Last week, the IRS and the Department of the Treasury, released a set of amendments to the final regulations to implement the Foreign Account Tax Compliance Act (FATCA). The final regulations had been released the beginning of last year and the law is slated to go into effect beginning in July. These recent amendments address concerns raised since the release of the final regs.
Passed in 2010 as part of the HIRE Act, FATCA aims to combat tax evasion by allowing the IRS to create agreements to work with foreign governments or financial institutions to obtain information on US depositors. To date 22 countries have signed FATCA agreements with the US, with many others at various stages of completing agreements. There are two models for these agreements, one in which the IRS deals with foreign governments who in turn communicate with the financial institutions in their countries, and a second where the IRS talks directly to the foreign financial institutions. In either model the end goal is the same, gathering information on US depositors to identify tax evasion.
FATCA has received criticism and resistance since it was first passed. Some have blamed it for the spike in US citizens renouncing their citizenship since 2010. Some foreign financial institutions have also pushed back against the law, while others have decided no longer to accept US depositors.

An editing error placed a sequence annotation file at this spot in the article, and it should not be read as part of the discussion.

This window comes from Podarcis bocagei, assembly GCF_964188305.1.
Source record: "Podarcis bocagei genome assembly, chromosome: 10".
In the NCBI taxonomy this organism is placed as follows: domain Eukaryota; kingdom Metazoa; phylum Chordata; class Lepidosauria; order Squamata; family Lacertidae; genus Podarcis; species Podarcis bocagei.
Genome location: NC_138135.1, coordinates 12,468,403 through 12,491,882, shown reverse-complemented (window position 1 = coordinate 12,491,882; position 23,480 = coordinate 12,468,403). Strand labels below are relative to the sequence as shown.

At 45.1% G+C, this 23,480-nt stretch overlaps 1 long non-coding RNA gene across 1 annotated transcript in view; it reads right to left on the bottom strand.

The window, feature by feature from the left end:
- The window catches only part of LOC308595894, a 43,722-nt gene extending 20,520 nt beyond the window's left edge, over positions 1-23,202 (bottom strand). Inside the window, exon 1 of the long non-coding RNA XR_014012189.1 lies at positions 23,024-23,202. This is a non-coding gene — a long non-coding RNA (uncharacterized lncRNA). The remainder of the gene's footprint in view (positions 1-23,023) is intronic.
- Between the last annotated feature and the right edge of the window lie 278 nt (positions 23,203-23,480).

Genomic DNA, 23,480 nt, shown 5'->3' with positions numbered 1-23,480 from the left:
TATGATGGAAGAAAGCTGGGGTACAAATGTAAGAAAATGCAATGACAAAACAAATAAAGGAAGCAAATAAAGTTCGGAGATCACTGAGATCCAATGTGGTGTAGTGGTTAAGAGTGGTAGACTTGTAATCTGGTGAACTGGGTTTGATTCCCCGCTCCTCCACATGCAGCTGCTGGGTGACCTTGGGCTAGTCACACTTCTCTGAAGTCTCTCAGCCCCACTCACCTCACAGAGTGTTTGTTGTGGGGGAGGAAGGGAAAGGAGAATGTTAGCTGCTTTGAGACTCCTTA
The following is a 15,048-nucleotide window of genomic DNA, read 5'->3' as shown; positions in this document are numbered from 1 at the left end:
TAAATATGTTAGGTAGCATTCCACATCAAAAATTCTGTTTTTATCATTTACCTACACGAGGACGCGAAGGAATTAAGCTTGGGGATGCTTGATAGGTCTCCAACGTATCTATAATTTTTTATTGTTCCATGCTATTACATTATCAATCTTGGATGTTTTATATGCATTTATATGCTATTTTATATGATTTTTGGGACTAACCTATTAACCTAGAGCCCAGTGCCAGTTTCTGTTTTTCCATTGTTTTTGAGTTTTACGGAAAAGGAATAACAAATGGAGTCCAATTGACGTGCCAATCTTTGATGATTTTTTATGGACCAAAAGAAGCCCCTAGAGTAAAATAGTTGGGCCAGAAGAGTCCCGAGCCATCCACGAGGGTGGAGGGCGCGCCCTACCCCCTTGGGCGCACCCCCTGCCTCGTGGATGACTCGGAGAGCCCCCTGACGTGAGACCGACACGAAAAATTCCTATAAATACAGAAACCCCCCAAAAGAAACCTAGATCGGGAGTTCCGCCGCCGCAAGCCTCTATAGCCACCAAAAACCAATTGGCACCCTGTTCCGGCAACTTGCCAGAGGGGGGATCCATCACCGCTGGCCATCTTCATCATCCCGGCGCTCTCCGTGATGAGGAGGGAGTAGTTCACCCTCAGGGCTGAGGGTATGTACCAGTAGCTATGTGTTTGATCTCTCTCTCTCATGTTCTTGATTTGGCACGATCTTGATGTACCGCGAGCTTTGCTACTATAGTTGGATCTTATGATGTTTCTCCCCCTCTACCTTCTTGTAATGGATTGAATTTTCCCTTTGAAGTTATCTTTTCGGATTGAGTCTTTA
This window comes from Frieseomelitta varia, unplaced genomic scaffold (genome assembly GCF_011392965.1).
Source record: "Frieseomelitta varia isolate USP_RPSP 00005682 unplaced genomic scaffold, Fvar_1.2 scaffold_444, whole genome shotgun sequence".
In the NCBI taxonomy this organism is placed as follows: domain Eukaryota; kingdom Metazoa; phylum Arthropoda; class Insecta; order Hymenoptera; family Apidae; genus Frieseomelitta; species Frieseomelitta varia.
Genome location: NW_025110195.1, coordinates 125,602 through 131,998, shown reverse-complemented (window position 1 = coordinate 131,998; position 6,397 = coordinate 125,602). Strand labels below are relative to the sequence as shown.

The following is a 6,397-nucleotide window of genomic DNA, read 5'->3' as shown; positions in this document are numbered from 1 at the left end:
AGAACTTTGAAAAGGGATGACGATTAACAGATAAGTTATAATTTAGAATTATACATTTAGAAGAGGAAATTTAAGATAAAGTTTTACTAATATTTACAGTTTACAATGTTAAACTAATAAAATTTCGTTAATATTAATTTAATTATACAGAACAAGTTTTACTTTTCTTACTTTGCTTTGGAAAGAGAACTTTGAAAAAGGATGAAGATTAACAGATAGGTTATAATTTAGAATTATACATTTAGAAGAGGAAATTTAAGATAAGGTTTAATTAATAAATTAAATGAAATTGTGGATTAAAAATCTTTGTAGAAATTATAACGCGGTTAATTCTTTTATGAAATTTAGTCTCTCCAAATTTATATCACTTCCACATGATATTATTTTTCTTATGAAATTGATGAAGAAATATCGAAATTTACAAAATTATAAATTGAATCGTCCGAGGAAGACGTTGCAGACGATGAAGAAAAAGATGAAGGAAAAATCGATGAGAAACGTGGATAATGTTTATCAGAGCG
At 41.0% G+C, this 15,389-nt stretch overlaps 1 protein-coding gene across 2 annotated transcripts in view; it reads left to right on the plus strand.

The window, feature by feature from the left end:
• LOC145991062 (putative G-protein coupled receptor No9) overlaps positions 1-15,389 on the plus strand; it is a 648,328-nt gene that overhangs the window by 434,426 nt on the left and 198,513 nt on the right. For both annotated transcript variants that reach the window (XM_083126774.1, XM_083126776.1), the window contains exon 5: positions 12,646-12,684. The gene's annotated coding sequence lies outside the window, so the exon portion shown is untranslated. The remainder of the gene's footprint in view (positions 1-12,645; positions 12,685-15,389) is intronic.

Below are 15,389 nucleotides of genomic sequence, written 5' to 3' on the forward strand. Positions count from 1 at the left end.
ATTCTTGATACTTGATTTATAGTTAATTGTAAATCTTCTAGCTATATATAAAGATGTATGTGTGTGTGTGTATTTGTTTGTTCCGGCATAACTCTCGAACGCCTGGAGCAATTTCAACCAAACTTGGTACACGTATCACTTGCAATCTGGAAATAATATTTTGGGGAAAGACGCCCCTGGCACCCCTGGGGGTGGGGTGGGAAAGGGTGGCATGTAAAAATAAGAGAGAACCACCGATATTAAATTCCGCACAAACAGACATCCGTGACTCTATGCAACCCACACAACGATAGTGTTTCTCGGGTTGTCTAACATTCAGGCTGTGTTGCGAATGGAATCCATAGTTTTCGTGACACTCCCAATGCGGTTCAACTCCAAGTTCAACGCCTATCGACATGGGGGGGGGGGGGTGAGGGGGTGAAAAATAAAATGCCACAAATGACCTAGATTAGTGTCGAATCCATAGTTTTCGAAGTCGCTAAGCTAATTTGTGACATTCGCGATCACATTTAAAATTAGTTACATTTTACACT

Treasury officials have said they expect FATCA to be a model for future laws in other countries, for there eventually to be an established framework of information sharing among countries and financial institutions to combat tax evasion. Earlier this month, the Organization for Economic Cooperation and Development announced new standards for the automatic, FATCA-like exchange of financial information across borders.
Augmented in their efforts by FATCA, the IRS continues an aggressive stance toward US citizens who keep money offshore to evade paying tax or who fail to report those assets. The penalties for failing to declare foreign financial assets or evading taxes through offshore accounts are severe and can include time in prison. Since 2009, the IRS has continued its Offshore Voluntary Disclosure Program, which allows taxpayers to “come clean” regarding previously undisclosed offshore bank accounts and other assets and to receive a reduction in penalties and to avoid criminal prosecution.
Horowitz Law Offices represents taxpayers before the IRS in connection with offshore disclosure, reporting requires (including FBARs), and for other tax concerns. You are welcome to contact us as (312) 787-5533 or email@example.com